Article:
Job postings grew strongly in 2010 as signs of an improving economy emerged. After declining 13% in 2009, total U.S. job postings increased 88% last year.
Total job postings increased 6% per month on average. The largest monthly increase occurred in March with 15%, while the only decrease occurred in August with -3%.
Average job postings per month grew to 3,575,000 last year, a 34% increase over 2009’s monthly average.
Indeed’s first Industry Employment Trends report for January 2009 revealed job postings in most industries had declined nearly 50% year-over-year; a downward trend that continued through the year.
Industry job posting activity turned a corner in 2010 with combined industry job postings growing by 61%, and all 12 industries having at least 38% job posting growth year-over-year.
December 2010 Industry Employment Trends
|Industry||Job Postings||Annual Change|
|Financial Services and Banking||284,928||70%|
|Media and Newspaper||50,660||82%|
Transportation and manufacturing, both cyclical industries, started seeing signs of improvement in July. Our December Industry Employment Trends show these industries had the largest percentage increase in job postings year-over-year.
Transportation led the way with a 147% increase in job postings year-over-year, including notable growth for trucking jobs. Manufacturing saw the second largest percentage change in job postings with a 90% increase.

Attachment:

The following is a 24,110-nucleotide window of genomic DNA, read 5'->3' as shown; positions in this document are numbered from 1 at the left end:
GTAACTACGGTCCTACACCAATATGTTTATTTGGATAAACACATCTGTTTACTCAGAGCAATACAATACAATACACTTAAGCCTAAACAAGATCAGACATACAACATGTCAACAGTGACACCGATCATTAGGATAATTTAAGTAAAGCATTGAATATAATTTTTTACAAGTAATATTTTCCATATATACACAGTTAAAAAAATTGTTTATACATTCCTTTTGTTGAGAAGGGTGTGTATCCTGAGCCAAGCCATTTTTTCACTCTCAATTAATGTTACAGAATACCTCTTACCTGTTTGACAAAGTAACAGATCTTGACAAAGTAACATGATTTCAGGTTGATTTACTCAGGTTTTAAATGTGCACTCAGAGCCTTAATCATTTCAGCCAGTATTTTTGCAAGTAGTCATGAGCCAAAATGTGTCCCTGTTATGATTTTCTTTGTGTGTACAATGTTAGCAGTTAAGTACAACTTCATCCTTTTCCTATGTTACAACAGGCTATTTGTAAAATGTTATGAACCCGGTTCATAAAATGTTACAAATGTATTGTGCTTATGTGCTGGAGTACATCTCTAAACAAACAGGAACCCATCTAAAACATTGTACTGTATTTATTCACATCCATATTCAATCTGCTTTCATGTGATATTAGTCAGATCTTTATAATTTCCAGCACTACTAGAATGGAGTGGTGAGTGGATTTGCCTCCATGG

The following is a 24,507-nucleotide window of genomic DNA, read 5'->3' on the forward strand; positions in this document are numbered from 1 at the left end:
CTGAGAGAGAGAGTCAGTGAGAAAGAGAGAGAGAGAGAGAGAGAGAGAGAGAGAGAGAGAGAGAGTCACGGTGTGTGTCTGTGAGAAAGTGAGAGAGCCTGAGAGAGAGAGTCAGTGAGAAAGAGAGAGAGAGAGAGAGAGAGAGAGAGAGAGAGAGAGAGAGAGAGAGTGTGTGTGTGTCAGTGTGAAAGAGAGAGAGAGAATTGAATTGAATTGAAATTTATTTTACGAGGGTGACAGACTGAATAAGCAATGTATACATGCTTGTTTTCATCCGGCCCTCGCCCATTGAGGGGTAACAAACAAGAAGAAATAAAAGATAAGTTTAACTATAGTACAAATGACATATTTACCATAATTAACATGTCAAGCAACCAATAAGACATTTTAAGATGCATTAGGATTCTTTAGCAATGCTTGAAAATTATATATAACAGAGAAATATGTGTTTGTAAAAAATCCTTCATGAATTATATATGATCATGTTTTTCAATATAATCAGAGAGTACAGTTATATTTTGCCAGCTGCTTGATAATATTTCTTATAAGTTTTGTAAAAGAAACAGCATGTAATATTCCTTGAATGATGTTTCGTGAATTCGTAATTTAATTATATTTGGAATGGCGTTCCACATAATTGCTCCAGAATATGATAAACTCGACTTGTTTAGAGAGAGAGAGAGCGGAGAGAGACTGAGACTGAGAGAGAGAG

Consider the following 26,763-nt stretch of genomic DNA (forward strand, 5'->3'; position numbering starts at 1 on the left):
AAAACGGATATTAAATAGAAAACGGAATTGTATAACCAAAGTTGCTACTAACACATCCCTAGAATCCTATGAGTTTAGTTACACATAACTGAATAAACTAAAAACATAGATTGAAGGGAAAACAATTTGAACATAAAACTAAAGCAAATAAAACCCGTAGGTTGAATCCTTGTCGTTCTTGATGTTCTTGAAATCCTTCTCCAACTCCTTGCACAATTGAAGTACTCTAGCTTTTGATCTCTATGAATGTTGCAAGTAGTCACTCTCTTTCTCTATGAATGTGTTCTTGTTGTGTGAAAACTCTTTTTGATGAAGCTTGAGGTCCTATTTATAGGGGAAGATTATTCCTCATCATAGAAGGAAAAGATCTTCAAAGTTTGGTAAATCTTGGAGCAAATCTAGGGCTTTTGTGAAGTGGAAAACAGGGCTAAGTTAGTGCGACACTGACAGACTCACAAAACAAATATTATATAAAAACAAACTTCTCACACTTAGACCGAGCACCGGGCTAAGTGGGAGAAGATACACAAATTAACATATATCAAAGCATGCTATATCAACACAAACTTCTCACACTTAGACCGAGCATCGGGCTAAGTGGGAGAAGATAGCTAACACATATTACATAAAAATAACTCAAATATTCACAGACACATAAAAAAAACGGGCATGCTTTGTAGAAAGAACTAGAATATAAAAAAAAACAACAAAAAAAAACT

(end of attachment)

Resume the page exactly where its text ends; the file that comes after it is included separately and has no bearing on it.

Retail had the second highest number of job postings, and increased 88% year-over-year. Job postings for retail peaked in November as seasonal hiring picked up.
Job market competition
Competition for jobs in the 50 most populous metro areas was much improved last year. Our AprilJob Market Competition report marked the first time in 2010 that all metro areas had fewer than 10 unemployed persons per job posting.
In July, only 13 metro areas had a 1:2 ratio or better. As of December, 29 metro areas reached a ratio of at least 1:2.
With six unemployed persons per job posting, Miami had the most competition for jobs at the end of the year. Four of the bottom 10 metro areas were in California, and three were in Florida.